Those birds looked so wretched that I nearly burst into tears.

And then, I thought:  "...and we eat that."

I am not a vegetarian.  I don't believe that there is anything inherently cruel in the way that nature has ordained for some species to consume others for food.  Human beings are omnivores.  This means that our health is best maintained when we consume a variety of plant and animal-based foods.  I think that when we mess with that balance, it is tantamount to telling the Creator that the Creator has made a mistake by forming us as we are...that we can do better than the Almighty at deciding how and what we should eat.  I honestly don't think that is our place.

On the other hand, I do believe that, in a sense, we are what we eat.  Many Native American traditions hold that the energy of an animal is transferred to the human who eats it.  Often, hunters would thank the animal for giving up its life that the human might be fed.  They might consume the heart first, in order to be infused with the bravery of the animal.

There is nothing wrong with eating meat, but there is something very wrong with the meat we allow ourselves to eat.  What kind of energy are we putting inside our bodies when we consume a bird that has been raised in miserable filth, that has been thought of as "food" rather than a living, breathing animal, that has been treated with detachment and disdain for all of its short, wretched life?  Perhaps this, in and of itself, is the source of much of our society's fear and sadness.  We EAT the fear and misery and hopelessness of the animals we "raise" for food.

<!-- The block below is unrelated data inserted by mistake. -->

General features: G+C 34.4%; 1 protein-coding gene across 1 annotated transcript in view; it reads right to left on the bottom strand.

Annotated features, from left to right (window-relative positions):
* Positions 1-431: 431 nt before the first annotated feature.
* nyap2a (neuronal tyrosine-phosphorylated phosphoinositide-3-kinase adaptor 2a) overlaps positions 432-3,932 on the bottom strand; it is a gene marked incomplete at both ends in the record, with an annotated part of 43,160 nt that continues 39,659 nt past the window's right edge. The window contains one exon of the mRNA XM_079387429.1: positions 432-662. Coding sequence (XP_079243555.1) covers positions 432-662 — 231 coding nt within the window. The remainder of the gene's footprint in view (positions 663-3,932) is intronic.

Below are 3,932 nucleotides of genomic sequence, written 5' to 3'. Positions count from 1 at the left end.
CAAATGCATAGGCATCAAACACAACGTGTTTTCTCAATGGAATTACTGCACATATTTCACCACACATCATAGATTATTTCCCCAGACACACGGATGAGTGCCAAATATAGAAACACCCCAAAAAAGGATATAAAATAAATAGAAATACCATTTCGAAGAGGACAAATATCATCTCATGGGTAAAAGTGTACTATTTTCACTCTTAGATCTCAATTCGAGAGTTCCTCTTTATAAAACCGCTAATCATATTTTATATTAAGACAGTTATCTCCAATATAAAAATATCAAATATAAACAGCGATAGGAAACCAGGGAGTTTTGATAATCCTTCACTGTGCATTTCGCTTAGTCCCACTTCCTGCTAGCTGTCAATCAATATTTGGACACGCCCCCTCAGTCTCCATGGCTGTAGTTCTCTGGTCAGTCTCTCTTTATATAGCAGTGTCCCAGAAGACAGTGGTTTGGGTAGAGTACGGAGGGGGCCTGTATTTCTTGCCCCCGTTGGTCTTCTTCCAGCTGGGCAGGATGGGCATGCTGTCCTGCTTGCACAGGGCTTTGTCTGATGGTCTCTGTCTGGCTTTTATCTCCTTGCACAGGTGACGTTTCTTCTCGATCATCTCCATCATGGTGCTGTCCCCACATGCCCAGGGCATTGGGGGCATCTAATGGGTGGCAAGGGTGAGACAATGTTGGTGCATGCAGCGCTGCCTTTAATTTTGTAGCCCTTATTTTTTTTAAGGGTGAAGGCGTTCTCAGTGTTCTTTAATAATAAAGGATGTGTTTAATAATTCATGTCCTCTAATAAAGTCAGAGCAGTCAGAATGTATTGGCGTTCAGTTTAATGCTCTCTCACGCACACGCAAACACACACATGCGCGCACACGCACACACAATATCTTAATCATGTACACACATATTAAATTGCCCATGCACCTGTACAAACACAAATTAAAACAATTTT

I have a freezer full of nameless chicken parts that I bought at Costco.  It's pretty much the only protein we own right now, and I can't see the benefit of wasting the money invested in it by throwing it out.  We'll eat it, but we are going to change our ways.  In a perfect world, my recent epiphany would result in a determination to raise and slaughter my own animals, thoughtfully and prayerfully.  I'm not naive... I know that my urban upbringing and my suburban living situation severely limit my abilities in that direction.

But I have made a promise to myself:  Going forward, I intend to be much more particular about the protein I choose to put on my table.  I plan on researching the purchase a half or a quarter of local pasture-raised beef.  I'll source actual free-range chickens--not "cage free" or "organic,"--these terms can be misleading.  I am after animals that have been allowed to live as naturally as possible, and then are slaughtered humanely.  I know these things exist...I just have to put in the effort to find them and change my buying habits.  I need to make the conscious decision to invest my food dollars in a smaller quantity of animal protein from animals that have been allowed dignity and peace, rather than stock my freezer with as much cheap chicken and steak from Walmart as I can buy with those same dollars.  I'm pretty sure my life depends on making that change.

It's a lifestyle change from which I think we all would benefit.      


  1. Back in the day we'd buy a quarter or a half of beef and freeze it. Sometimes dad and a co worker would go together and divy up the cuts.The freezer was a Kenmore chest freezer, el hugo and four years younger than me.

  2. If you would consider also beef, may I introduce you to Shreve. Once a year she provides beef she has grass-raised herself, to various locations in the west. You have to sign up in the spring, for delivery usually in August. I recommend that you read her post from this past summer:

    Shreve is the woman who rescued a coyote pup (Charlie) when ranchers wiped out the den. Charlie's blog is at